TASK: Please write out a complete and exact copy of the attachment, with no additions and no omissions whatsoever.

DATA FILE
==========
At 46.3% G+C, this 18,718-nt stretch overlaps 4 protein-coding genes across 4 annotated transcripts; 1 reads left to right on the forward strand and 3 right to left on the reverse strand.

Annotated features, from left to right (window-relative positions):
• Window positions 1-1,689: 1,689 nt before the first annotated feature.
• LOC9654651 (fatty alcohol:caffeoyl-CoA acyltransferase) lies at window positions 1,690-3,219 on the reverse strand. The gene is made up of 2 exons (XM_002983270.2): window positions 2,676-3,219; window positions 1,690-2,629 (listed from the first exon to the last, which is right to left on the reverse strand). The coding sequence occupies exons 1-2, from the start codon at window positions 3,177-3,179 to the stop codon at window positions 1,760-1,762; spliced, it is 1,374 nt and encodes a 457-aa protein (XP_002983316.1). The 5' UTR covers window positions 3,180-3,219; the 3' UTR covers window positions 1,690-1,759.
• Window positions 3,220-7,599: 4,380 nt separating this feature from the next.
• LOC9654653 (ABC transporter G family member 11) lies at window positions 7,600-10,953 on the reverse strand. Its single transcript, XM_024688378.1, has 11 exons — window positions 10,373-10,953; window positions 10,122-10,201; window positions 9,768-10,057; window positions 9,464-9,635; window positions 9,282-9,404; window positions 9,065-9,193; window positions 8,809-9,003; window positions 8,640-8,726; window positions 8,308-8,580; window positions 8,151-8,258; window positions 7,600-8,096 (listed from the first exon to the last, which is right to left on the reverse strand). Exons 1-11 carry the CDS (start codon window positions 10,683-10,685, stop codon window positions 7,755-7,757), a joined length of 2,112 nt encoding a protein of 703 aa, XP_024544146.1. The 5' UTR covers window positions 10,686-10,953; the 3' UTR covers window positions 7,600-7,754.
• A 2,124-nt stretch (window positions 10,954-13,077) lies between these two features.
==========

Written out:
At 46.3% G+C, this 18,718-nt stretch overlaps 4 protein-coding genes across 4 annotated transcripts; 1 reads left to right on the forward strand and 3 right to left on the reverse strand.

Annotated features, from left to right (window-relative positions):
• Window positions 1-1,689: 1,689 nt before the first annotated feature.
• LOC9654651 (fatty alcohol:caffeoyl-CoA acyltransferase) lies at window positions 1,690-3,219 on the reverse strand. The gene is made up of 2 exons (XM_002983270.2): window positions 2,676-3,219; window positions 1,690-2,629 (listed from the first exon to the last, which is right to left on the reverse strand). The coding sequence occupies exons 1-2, from the start codon at window positions 3,177-3,179 to the stop codon at window positions 1,760-1,762; spliced, it is 1,374 nt and encodes a 457-aa protein (XP_002983316.1). The 5' UTR covers window positions 3,180-3,219; the 3' UTR covers window positions 1,690-1,759.
• Window positions 3,220-7,599: 4,380 nt separating this feature from the next.
• LOC9654653 (ABC transporter G family member 11) lies at window positions 7,600-10,953 on the reverse strand. Its single transcript, XM_024688378.1, has 11 exons — window positions 10,373-10,953; window positions 10,122-10,201; window positions 9,768-10,057; window positions 9,464-9,635; window positions 9,282-9,404; window positions 9,065-9,193; window positions 8,809-9,003; window positions 8,640-8,726; window positions 8,308-8,580; window positions 8,151-8,258; window positions 7,600-8,096 (listed from the first exon to the last, which is right to left on the reverse strand). Exons 1-11 carry the CDS (start codon window positions 10,683-10,685, stop codon window positions 7,755-7,757), a joined length of 2,112 nt encoding a protein of 703 aa, XP_024544146.1. The 5' UTR covers window positions 10,686-10,953; the 3' UTR covers window positions 7,600-7,754.
• A 2,124-nt stretch (window positions 10,954-13,077) lies between these two features.